Those skilled in the art will appreciate that the invention is not limited to the exemplary embodiments depicted in the figures or the shapes, relative sizes, proportions or materials shown in the figures.

DETAILED DESCRIPTION

With reference to the drawings, wherein like numerals represent like features, profile, plan and perspective views of an exemplary device for fastening electrical wires to foam core panels in accordance with principles of the invention and a method of using such an exemplary device according to principles of the invention are conceptually shown. For convenience of reference, the exemplary device is referred to herein as a claw fastener.

The claw fastener generally includes a body comprised of a pair of substantially parallel J-shaped (or L-shaped) fastening members joined at a proximal end by a crown. The fastener may be manually driven into an insulated panel by an insertion and pivoting motion, securing the fastener body in the foam core to resist inadvertent dislodging of the body.

Referring now to FIGS. 1 through 4, profile, plan and perspective views of an exemplary claw fastener 100 according to principles of the invention are conceptually shown. The fastener 100 includes sections extending in 3-dimensional space. A fastener body is comprised of a pair of substantially parallel J-shaped (or L-shaped) fastening members 102, 104 which are joined by a crown 145, as shown in FIGS. 2-4. The J-shaped (or L-shaped) fastening members 102, 104 are comprised of shanks 105, 155, attached to the crown 145 by bight (curved) shank joints 140, 150. The crown 145 is a cross-member that joins the J-shaped (or L-shaped) fastening members 102, 104 together. It also serves as a brace that holds the wire against the panel. While curved shank joints 140, 150 are preferred for attaching the J-shaped (or L-shaped) fastening members 102, 104 to the crown 145, joints having other configurations such as right-angles also come within the scope of the invention. The shanks 105, 155 extend from the joints 140, 150 in a direction substantially perpendicular to the longitudinal axis of the crown 145. The shanks 105, 155 are substantially straight and parallel to each other and separated by a distance defined by the length of the crown and the curved joints 140, 150.

Each J-shaped (or L-shaped) member also includes a leg 120, 170 extending perpendicular to its respective shank 105, 155, and substantially perpendicular to the crown 145. The legs 120, 170 are attached to the shanks 105, 155 by bight (curved) leg joints 110, 112. While curved leg joints 110, 112 are preferred for attaching the legs 120, 170 to the shanks 105, 155, joints having other configurations such as right-angles also come within the scope of the invention. The legs 120, 170 are substantially parallel to each other and separated by a distance defined by the length of the crown and the curved shank joints 140, 150. The distal end of each leg 120, 170 opposite the leg joint 110, 112 may optionally include a gradual curved section 137, 162, bowed downwardly towards the crown 145. By way of illustration and not limitation, the angle θ between the horizontal portion of the leg and the bowed end may be between 15° and 60°, preferably approximately 45°. However, the invention is not limited to such curved distal ends. Instead, legs having substantially straight distal ends and distal ends with other curvatures come within the scope of the invention.

The end of each leg opposite the leg joint 110, 112 is a free end with a terminal tip 135, 160. In an exemplary embodiment, the tips 135, 160 taper to a sharp point. The tips are designed to pierce into insulated panels and form a path into which the legs 120, 170 and shanks 105, 155 may progress during installation.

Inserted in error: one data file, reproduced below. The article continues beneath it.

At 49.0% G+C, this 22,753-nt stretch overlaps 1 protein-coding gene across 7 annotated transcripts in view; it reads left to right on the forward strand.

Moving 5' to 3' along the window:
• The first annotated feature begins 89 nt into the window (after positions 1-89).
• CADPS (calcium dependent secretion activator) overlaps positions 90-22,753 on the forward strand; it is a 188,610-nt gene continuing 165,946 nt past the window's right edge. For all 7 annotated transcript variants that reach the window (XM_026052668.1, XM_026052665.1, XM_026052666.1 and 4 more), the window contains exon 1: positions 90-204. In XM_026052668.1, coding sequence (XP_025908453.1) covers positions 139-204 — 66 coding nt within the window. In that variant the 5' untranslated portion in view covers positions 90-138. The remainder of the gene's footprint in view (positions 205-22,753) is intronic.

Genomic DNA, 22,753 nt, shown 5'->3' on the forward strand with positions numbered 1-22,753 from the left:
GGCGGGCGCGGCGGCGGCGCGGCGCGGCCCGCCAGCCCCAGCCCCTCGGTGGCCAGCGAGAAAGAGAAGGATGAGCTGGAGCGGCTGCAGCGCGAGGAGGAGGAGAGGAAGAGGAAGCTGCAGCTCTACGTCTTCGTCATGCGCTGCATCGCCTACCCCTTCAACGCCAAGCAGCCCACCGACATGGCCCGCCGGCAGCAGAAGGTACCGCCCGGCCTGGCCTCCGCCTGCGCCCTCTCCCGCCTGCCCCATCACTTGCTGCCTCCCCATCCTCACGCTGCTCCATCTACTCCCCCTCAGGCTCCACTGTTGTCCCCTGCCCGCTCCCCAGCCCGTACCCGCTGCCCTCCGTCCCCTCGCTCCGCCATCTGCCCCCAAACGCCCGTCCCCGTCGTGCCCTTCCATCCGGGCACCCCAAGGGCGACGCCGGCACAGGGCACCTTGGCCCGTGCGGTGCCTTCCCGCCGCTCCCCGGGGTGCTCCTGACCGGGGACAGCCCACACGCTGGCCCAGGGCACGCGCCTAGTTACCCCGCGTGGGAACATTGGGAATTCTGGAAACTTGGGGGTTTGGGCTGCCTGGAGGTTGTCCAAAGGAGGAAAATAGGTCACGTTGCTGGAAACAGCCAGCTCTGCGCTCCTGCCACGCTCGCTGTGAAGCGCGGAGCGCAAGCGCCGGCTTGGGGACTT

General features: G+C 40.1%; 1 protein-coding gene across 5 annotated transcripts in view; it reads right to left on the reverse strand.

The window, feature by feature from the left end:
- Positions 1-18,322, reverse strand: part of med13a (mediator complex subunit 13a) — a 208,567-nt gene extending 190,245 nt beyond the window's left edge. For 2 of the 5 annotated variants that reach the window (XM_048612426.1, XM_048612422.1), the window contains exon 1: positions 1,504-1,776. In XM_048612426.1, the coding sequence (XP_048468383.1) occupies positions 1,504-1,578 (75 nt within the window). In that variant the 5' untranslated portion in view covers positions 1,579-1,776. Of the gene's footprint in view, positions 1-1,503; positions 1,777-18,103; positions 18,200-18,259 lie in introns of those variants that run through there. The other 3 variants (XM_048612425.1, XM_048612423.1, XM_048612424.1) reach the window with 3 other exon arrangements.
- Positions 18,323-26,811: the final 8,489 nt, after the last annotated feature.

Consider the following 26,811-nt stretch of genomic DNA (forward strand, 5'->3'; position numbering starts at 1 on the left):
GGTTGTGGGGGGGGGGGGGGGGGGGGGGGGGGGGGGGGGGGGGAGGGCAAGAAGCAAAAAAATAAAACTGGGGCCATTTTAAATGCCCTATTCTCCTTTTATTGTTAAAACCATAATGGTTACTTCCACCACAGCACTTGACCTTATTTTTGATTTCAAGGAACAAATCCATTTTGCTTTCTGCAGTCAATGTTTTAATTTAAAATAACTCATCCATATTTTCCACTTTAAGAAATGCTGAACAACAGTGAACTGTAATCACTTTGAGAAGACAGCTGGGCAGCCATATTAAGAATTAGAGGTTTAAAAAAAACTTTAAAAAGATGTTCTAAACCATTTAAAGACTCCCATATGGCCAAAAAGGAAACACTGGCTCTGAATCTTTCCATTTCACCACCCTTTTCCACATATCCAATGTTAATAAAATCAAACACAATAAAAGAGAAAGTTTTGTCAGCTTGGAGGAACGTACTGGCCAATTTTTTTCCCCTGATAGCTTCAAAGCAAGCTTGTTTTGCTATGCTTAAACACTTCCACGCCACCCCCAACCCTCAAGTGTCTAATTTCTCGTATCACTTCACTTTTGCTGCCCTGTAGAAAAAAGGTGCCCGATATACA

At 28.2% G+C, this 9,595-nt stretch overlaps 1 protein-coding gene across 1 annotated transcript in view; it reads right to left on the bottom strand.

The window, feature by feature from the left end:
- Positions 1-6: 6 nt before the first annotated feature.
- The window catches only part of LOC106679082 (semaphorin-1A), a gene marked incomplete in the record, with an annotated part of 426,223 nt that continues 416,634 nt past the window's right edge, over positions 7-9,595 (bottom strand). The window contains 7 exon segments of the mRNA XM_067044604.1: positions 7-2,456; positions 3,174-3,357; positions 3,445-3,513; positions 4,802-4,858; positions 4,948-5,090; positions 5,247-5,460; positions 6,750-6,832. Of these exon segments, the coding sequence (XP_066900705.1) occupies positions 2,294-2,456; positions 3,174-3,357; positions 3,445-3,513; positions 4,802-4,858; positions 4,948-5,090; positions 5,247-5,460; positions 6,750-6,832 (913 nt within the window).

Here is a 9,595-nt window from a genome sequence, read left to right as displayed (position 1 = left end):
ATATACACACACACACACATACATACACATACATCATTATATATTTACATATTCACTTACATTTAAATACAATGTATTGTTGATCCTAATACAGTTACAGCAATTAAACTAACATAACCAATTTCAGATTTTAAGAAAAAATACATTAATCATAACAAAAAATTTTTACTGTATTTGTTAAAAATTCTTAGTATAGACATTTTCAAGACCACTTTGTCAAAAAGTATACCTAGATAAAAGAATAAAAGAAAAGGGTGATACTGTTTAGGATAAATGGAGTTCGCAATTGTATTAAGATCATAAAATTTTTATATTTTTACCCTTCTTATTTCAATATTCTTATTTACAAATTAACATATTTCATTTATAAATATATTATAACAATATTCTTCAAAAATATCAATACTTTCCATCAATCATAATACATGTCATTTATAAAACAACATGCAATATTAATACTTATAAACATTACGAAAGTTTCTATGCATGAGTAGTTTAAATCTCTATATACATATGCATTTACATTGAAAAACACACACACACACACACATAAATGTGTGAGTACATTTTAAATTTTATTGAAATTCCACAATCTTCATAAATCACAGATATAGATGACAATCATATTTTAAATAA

One or more barbs are provided on the legs 120, 170. In an exemplary embodiment, each leg 120, 170 includes two barbs, each of which is configured to resist extraction. Illustratively, leg 120 includes first and second barbs 115, 125. Likewise, leg 170 includes first and second barbs 165, 175. The barbs 115, 125 and 165, 175 are positioned at about ⅓ and ⅔ the length of the corresponding leg. To prevent injury to hands, the barbs 115, 125 and 165, 175 preferably extend downwardly.

The exemplary claw fastener is sized for use with electrical cables. In an exemplary embodiment, the length of the crown 145 of the claw fastener 100 is effective to accommodate cables used by electricians, such as NEC type NM-B (Non-Metallic, variant B), often referred to as Romex®. Lengths of approximately 0.375 to 1.5 inches, which is greater than the width of a single strip of electrical wiring or a plurality of side-by-side strips.

In an exemplary embodiment, the lengths of the shanks 105, 155 and legs 120, 170 are less than or slightly larger than the thickness of the wire and the panel into which the fastener is installed. By way of example and not limitation, the length of each shank 105, 155, may be approximately 0.35 to 1.5 times the thickness of the foam core panel. Likewise, the length of each leg 120, 170, may be approximately 0.35 to 1.5 times the thickness of the foam core panel.

The bends 140, 150 of the claw fastener 100 between the crown 145 and shanks 105, 155 may form sharp right angles or smooth curves with a relatively large radius of curvature. The bends 110, 112 between adjoining shanks 105, 155 and legs 120, 170 are preferably not sharp right angles. Instead, smooth curve bends with a relatively large radius of curvature are preferred to facilitate entry without damaging the foam core.

The claw fastener 100 may be comprised of any material that exhibits sufficient rigidity and strength to penetrate into the core of a panel without structural failure. In an exemplary embodiment, the claw fastener 100 may be fabricated using plastic by any suitable plastic forming technique. For example, the claw fastener 100 may be comprised of a plastic or polymeric material, such as polyvinyl chloride (PVC), nylon, polysulfone, polyethylene, polypropylene, polystyrene, acrylics, cellulosics, acrylonitrile-butadiene-styrene (ABS) terpolymers, urethanes, thermo-plastic resins, thermo-plastic elastomers (TPE), acetal resins, polyamides, polycarbonates and/or polyesters. Other suitable polymeric compositions are known to those familiar with the art and may also be used in accordance with the present invention. Preferably the chosen material is relatively inexpensive, produces a rigid, durable and strong product, is easy to use in manufacturing operations and results in an aesthetically acceptable product.